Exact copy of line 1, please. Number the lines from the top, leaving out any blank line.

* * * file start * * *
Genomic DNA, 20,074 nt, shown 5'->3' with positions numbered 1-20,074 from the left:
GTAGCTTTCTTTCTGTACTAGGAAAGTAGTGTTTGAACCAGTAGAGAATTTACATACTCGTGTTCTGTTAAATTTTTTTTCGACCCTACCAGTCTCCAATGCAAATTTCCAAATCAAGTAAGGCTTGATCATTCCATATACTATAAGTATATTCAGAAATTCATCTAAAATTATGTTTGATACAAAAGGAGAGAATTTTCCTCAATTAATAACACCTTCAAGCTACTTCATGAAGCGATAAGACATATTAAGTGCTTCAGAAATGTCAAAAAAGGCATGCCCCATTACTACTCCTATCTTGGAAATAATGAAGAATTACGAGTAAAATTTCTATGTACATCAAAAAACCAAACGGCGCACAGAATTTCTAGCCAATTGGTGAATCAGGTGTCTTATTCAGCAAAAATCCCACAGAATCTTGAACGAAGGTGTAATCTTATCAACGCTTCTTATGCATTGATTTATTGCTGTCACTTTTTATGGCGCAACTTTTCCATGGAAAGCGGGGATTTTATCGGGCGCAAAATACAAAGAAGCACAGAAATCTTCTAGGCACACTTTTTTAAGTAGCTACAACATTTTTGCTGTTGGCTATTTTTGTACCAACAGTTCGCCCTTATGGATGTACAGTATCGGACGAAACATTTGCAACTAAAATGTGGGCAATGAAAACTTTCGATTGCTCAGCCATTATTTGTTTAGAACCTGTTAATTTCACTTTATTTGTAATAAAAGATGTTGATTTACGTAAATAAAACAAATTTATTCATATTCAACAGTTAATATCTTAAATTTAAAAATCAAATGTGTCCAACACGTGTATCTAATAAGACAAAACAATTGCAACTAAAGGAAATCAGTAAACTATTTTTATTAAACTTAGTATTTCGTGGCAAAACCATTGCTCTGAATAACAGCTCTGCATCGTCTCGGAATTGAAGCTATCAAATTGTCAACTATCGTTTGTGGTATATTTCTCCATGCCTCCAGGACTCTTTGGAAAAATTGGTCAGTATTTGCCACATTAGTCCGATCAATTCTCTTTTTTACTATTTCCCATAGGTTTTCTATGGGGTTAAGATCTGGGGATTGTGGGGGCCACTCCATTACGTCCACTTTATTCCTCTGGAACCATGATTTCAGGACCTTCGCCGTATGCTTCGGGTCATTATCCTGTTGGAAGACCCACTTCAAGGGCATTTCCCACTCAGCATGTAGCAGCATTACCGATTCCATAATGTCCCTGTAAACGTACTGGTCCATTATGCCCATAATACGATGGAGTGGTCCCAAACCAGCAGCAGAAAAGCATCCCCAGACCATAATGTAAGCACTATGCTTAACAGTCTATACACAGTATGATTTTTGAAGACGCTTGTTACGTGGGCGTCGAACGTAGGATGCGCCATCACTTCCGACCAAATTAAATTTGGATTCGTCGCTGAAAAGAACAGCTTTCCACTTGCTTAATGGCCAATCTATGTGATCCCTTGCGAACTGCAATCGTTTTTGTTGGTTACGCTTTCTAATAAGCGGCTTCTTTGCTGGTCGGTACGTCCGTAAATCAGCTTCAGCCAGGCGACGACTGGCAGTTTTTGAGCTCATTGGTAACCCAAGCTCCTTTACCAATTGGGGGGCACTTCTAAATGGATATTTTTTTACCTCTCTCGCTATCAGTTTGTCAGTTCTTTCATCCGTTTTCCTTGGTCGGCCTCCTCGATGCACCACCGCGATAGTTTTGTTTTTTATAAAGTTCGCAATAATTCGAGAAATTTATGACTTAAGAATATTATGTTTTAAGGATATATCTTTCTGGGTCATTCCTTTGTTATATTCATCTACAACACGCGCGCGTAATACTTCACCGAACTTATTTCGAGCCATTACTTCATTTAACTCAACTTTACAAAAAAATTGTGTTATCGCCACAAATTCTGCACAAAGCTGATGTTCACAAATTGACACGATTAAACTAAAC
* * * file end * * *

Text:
Genomic DNA, 20,074 nt, shown 5'->3' with positions numbered 1-20,074 from the left: